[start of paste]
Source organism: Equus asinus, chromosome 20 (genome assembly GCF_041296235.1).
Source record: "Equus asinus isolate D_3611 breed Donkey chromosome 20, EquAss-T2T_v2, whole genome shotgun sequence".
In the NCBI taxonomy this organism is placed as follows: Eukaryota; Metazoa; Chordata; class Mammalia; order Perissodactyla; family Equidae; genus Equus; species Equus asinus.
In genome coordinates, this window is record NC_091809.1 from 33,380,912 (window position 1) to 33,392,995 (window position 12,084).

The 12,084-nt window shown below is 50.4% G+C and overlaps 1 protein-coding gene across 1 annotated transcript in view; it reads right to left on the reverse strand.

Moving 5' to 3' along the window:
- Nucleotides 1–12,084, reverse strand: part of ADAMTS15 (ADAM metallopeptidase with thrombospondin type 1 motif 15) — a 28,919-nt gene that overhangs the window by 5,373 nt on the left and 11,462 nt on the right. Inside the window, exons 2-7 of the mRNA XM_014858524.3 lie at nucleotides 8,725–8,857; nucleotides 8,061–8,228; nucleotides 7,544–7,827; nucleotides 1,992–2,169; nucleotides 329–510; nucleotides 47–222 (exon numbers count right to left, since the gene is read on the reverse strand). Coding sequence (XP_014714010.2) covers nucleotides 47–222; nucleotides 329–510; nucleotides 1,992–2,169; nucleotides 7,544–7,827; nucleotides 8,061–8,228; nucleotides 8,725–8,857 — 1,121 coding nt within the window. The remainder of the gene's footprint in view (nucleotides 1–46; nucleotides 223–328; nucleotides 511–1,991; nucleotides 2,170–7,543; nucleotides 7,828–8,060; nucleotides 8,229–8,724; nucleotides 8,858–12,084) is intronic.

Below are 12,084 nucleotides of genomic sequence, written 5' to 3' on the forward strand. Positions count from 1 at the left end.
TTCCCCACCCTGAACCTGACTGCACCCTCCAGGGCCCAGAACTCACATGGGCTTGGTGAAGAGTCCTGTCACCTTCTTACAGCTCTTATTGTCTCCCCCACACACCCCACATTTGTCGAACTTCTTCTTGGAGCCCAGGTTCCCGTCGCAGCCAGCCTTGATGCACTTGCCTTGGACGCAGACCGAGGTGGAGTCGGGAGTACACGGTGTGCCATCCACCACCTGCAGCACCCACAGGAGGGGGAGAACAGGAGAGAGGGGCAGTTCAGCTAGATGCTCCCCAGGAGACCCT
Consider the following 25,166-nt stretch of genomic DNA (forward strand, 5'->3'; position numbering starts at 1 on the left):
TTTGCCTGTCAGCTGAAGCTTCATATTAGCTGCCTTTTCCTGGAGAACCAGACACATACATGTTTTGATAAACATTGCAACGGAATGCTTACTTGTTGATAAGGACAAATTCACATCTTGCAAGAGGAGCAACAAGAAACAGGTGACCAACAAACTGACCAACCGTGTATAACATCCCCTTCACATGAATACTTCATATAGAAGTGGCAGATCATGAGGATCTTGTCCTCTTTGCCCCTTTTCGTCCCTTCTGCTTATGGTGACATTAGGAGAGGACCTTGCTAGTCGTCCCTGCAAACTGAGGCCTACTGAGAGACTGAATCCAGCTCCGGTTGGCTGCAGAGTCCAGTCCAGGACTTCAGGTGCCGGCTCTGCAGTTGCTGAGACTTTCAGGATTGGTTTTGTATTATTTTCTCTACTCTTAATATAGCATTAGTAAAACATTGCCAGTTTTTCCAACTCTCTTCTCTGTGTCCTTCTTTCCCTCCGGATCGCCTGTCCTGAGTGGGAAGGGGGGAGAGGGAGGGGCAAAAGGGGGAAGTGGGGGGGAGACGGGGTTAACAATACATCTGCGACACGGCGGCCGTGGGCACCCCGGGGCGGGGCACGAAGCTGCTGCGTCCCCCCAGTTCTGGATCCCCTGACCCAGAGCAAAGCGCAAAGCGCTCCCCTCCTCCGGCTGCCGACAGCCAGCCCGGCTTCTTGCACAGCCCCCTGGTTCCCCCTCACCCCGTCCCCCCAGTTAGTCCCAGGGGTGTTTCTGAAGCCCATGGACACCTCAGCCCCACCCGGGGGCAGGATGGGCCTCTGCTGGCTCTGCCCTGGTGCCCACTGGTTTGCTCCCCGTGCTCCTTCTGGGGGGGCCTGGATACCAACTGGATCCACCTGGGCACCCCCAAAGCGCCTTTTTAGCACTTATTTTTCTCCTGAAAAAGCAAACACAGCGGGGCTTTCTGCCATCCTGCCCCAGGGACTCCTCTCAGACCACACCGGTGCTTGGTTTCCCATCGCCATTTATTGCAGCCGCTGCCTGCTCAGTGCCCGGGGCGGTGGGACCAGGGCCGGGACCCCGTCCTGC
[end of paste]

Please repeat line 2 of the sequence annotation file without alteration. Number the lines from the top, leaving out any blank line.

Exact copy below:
Source record: "Equus asinus isolate D_3611 breed Donkey chromosome 20, EquAss-T2T_v2, whole genome shotgun sequence".